Economic forces are everywhere around you. You're made aware of that whenever you reach for your wallet, apply for a loan, shop for health care, or try to figure out the best credit card to carry. But that doesn't mean you need to passively accept whatever outcome those forces might press upon you. Instead, you can learn how to use a small handful of basic nuts-and-bolts principles to turn those same forces to your own advantage.
Making a few simple adjustments to the way you see things and act on them—learning to "think like an economist"—can give you newfound power and confidence in a surprising range of financial and personal situations that make up your daily life. You can find yourself making better decisions that not only save time and money, but also produce optimum results in other ways important to you. And you can also sharpen your understanding of world and national events.
In the 12 fast-moving and crystal-clear lectures of Thinking like an Economist: A Guide to Rational Decision Making, award-winning Professor Randall Bartlett of Smith College presents some of the fundamental principles and concepts that shape the lenses through which economists view the world. He then shows you how to use these simple analytical tools to understand what you see through those lenses.
By learning to identify the many varied situations in which economics affects your life and how to wield the tools that can help you make the wisest choices in those situations, you'll enhance not only your understanding of daily life but your own success in living it.
A Tool Kit for Changing How You Look at Daily Life
Many of the concepts in Professor Bartlett's tool kit may be familiar.
- People respond to incentives.
- There's no such thing as a "free lunch."
- There are at least two sides to every interaction.
- Everything affects everything else.
- Any action can bring with it significant unintended consequences.
- In this world of complex interrelationships, no one is really in control.
However, when used in the context of three core concepts of economic rationality, marginal analysis, and optimization that Professor Bartlett clearly lays out, his tool kit can make this perhaps the most practical, life-enhancing economics course you'll ever take.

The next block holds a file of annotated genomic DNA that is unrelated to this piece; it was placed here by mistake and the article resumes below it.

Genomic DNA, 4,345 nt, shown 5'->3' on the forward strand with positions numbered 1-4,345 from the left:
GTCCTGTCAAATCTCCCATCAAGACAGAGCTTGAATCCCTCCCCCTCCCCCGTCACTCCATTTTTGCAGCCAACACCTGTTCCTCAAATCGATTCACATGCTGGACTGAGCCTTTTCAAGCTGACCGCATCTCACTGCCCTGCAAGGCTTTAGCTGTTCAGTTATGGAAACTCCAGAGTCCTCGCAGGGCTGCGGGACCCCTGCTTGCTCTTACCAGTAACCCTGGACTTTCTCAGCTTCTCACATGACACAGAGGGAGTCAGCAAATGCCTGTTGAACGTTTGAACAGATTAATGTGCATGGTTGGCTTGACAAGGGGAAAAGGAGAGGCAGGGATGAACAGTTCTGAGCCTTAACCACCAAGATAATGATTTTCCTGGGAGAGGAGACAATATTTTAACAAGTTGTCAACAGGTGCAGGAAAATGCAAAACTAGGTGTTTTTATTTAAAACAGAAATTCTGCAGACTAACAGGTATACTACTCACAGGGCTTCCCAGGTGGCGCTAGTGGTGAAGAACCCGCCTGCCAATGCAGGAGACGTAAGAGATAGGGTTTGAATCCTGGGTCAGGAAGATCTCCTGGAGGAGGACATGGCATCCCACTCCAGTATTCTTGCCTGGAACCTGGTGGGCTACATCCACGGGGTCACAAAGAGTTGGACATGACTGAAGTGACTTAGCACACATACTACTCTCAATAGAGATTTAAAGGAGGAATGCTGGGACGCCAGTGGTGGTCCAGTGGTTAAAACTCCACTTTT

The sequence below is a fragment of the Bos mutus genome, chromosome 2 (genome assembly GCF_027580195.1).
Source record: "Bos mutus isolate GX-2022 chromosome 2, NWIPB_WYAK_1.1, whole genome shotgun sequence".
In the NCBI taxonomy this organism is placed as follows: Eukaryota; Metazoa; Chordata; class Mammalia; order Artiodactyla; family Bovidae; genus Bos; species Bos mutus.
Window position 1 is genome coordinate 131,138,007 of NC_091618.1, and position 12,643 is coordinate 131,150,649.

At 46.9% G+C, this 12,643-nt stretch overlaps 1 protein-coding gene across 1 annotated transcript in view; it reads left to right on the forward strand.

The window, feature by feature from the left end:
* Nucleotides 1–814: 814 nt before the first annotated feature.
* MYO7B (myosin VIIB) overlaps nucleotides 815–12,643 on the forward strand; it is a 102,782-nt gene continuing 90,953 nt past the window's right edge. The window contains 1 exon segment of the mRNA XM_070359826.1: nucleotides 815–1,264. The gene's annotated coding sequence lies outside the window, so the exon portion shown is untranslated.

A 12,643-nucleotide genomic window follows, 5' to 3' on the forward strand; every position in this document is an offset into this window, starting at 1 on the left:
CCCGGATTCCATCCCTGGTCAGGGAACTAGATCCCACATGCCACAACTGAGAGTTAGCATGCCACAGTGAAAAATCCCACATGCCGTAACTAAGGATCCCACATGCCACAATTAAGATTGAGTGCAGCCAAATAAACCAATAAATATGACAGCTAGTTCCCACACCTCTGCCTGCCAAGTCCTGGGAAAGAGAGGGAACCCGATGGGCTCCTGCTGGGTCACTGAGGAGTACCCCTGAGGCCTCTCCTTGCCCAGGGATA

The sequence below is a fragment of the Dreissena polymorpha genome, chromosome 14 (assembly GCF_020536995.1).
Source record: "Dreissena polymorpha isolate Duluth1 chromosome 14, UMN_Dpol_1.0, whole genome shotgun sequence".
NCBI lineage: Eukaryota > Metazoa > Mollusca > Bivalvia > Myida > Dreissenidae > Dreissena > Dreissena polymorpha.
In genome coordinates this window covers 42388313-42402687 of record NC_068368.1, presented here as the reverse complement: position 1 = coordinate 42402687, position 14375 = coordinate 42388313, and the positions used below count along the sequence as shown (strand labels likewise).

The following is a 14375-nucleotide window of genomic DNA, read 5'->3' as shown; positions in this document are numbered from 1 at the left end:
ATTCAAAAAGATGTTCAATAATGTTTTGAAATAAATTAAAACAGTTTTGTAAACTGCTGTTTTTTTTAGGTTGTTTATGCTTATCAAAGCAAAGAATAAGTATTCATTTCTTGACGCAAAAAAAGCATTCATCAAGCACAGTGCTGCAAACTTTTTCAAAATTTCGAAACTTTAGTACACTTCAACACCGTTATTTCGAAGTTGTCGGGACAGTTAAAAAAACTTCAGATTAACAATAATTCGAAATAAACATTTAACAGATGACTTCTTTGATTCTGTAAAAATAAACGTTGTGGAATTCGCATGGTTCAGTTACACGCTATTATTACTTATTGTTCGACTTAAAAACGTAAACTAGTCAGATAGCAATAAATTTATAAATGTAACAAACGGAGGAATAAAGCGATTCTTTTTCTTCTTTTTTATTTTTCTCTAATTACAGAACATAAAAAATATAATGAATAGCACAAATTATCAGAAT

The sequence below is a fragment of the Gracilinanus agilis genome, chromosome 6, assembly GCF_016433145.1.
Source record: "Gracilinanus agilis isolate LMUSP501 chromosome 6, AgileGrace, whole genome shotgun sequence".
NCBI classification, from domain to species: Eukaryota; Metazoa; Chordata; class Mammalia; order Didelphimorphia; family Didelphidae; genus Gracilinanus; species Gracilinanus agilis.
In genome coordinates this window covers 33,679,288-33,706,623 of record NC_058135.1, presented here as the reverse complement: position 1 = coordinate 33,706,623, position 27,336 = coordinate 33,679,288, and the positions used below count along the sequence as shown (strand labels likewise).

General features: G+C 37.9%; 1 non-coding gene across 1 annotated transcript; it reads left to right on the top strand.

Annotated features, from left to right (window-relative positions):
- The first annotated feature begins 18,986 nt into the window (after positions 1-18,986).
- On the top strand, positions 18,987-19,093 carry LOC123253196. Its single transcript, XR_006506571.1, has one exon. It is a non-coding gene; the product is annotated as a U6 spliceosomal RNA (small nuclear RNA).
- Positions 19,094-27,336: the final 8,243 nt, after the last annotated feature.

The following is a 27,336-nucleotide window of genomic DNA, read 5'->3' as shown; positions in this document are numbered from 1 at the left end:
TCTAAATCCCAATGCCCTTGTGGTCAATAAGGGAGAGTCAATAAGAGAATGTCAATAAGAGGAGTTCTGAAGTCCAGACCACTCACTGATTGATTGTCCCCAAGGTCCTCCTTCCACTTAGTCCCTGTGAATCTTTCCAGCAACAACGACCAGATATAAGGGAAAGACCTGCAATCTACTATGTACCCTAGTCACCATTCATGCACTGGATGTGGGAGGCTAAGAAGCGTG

It's an approach that makes Thinking like an Economist a real-life how-to guide that sets aside those often-dry economics textbooks and reveals just how often the seemingly remote forces discussed in their pages are in fact at play in your own life—often in situations in which you may never have dreamed they'd be present.
While most of us can readily appreciate the role those forces play in expected areas—the ones in which monetary values are obviously at work—many of us often give little notice to the full reach of those economic principles into almost every other aspect of our lives, from the safety of our environment to the amount of candidate information we really need in order to cast a wise vote.
After a dozen lectures with Professor Bartlett, things will look very different. You'll see how basic economic ideas like incentives, risks, rewards, and rationality are not just the province of professional economists, government policymakers, or your local bank's loan officer, but instead lie at the root of nearly every decision you must make in your daily life.
Those decisions can include
- choosing wine from a restaurant menu,
- buying an extended warranty on that new television set,
- deciding how to get to work each morning, or
- nearly anything else you might imagine.
Real-Life Examples Clarify Each Key Idea
Using examples drawn from his own life and likely echoing yours, Professor Bartlett shows you how to
- see the world as an economist sees it,
- examine the rationality of individual decisions, and
- evaluate the outcome of those decisions in terms of both personal benefit and social efficiency, which can sometimes differ.
Professor Bartlett has designed Thinking like an Economist to require no previous economics education. And he has scaled his examples to include not only those situations common to us all, but also to those felt across entire countries and even the world, such as the 2008 financial crisis or the debate about global warming and the most practical ways to respond to it.
An engaging and remarkably clear teacher, Professor Bartlett has for years attracted a widespread audience—from both on and off campus—for his annual lecture series on financial literacy. This course will help you grasp why those lectures are so popular, and why the lessons taught in them are so valuable to you.